Regulation SHO and Bona-Fide Market Making
The SEC has instituted administrative proceedings against Wilson-Davis & Company (WDCO), a Utah broker-dealer, and certain associated persons for, among other things, improperly claiming the “bona- fide market making” exception to the requirement in Rule 203 of Regulation SHO to obtain a “locate” of stock before effecting short sales. https://www.sec.gov/litigation/admin/2016/34-79580.pdf
Of note, the firm has not settled with the SEC, while the CEO, Head of proprietary trading, and the trader that caused the violations have settled. https://www.sec.gov/news/pressrelease/2016-266.html
The Order Instituting Proceedings (OIP) pulls together many of the SEC’s extant statements on what constitutes “bona-fide market making” in the context of Rule 203(b)(2)(iii) of Regulation SHO which is “a limited exception to the locate requirement for short sales effected by a market maker in connection with bona-fide market making activities in the securities for which the exemption is claimed.” [OIP at 2] As the SEC explains, this “narrow” exception is available only to:
The OIP quotes the SEC’s statement in 2008 that “a market maker engaged in bona-fide market making is a ‘broker-dealer that deals on a regular basis with other broker-dealers, actively buying and selling the subject security as well as regularly and continuously placing quotations in a quotation medium on both the bid and ask side of the market.’” [OIP at 3] More specifically, indicia of bona-fide market making include:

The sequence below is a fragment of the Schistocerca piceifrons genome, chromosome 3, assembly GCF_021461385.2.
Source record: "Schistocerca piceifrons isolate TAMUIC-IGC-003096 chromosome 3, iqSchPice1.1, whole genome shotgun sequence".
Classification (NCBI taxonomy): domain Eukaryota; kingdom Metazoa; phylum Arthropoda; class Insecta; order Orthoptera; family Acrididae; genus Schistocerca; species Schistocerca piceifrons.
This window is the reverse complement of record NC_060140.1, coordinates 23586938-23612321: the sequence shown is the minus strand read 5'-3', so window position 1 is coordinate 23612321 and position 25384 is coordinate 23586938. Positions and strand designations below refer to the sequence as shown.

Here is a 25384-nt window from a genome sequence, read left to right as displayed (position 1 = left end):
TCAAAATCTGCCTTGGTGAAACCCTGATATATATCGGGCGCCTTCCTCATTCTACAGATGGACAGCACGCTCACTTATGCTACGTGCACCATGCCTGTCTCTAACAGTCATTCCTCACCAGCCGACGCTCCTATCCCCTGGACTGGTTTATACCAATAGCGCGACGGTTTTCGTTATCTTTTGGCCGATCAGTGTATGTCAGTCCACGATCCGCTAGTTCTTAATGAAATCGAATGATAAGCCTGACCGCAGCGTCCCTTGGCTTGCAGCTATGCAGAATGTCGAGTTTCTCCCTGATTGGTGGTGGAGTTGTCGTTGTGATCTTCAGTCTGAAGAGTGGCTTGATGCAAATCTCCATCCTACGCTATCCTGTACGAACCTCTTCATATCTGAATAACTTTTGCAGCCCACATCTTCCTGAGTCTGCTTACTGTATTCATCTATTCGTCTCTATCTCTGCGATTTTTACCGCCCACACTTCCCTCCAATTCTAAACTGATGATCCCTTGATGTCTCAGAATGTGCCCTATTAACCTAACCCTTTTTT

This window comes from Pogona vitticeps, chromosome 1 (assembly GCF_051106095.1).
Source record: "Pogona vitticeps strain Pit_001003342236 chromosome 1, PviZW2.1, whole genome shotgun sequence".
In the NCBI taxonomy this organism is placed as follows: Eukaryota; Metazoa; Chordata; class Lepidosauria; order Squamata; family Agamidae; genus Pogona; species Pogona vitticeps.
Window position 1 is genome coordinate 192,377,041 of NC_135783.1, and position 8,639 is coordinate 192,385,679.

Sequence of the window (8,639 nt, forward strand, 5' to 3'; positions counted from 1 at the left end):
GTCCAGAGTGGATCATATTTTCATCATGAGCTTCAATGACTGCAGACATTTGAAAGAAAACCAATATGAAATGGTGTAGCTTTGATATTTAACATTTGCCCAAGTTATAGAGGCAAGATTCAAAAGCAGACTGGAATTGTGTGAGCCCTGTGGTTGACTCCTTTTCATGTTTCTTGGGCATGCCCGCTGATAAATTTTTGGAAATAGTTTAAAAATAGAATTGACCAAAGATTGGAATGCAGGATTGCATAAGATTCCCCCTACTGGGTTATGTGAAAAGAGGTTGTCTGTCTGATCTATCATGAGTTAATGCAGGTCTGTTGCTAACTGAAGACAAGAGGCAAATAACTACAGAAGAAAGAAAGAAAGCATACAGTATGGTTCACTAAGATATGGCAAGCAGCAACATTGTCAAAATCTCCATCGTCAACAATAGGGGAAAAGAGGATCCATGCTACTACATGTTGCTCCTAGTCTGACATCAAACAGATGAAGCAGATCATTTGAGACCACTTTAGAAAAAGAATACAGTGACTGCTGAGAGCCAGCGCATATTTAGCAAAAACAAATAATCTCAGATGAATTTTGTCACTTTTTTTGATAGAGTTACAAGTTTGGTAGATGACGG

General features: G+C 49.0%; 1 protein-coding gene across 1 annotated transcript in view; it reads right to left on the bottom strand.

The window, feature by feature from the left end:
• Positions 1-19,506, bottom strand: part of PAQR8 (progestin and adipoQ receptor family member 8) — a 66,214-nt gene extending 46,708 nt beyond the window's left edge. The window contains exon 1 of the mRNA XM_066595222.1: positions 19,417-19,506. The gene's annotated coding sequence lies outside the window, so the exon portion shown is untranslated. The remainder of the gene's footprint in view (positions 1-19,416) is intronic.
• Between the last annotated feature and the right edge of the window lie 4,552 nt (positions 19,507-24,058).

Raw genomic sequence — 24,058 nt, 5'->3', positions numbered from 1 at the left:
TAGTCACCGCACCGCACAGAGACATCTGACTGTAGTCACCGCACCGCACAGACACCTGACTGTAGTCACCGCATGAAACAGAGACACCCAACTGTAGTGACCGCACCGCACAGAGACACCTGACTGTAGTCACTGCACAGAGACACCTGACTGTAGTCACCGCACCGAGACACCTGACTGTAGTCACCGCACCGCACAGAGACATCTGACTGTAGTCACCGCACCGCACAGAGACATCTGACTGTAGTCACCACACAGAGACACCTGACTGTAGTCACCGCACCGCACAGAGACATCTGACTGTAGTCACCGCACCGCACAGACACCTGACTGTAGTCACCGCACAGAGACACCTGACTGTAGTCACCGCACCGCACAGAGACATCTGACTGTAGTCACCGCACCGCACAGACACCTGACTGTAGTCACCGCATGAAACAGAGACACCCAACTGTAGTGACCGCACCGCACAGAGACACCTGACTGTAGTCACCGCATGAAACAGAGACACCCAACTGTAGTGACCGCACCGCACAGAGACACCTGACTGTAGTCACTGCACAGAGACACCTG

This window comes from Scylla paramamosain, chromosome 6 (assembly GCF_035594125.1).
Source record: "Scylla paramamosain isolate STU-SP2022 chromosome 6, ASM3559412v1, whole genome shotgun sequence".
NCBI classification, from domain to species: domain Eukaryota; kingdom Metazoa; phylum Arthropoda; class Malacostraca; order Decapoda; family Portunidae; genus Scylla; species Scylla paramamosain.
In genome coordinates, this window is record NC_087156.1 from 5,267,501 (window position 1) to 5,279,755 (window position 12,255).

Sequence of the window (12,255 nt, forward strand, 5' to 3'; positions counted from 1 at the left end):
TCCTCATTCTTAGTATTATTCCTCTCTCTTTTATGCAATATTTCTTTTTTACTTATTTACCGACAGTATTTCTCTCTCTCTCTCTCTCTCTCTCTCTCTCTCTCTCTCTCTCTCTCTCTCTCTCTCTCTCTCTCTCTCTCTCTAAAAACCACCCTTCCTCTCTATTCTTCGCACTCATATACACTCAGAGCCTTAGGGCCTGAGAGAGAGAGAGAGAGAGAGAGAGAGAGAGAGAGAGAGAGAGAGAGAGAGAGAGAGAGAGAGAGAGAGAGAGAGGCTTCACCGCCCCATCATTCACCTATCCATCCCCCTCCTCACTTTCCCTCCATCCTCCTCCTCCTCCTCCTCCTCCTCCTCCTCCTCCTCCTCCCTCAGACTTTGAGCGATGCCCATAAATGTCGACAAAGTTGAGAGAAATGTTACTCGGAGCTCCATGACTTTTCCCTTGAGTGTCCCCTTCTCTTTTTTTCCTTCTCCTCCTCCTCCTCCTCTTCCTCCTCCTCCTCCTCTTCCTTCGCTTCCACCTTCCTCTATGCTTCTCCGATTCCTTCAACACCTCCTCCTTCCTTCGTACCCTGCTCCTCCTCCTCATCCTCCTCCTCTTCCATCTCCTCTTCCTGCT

The order also references the SEC’s previous examples of situations that do and do not indicate bona-fide market making activity, and notes that it is the obligation of the person claiming the exception to demonstrate eligibility. [OIP at 3-4]
The proceeding focusses on WDCO’s proprietary trading group. The firm took the position, which was reflected in its written supervisory procedures (WSPs), that all of its proprietary trading was bona-fide market making activity, and therefore it did not require traders to obtain, nor did it have processes or procedures to require, locates for short sales. [OIP at 4-5] The OIP charges that the firm improperly claimed the exception because:
The OIP provides examples that were typical of WDCO’s activity:
As a result of this activity, WDCO allegedly reaped millions of dollars in “illicit trading profits.”
Larry E. Bergmann (202) 661-7032 email@example.com.
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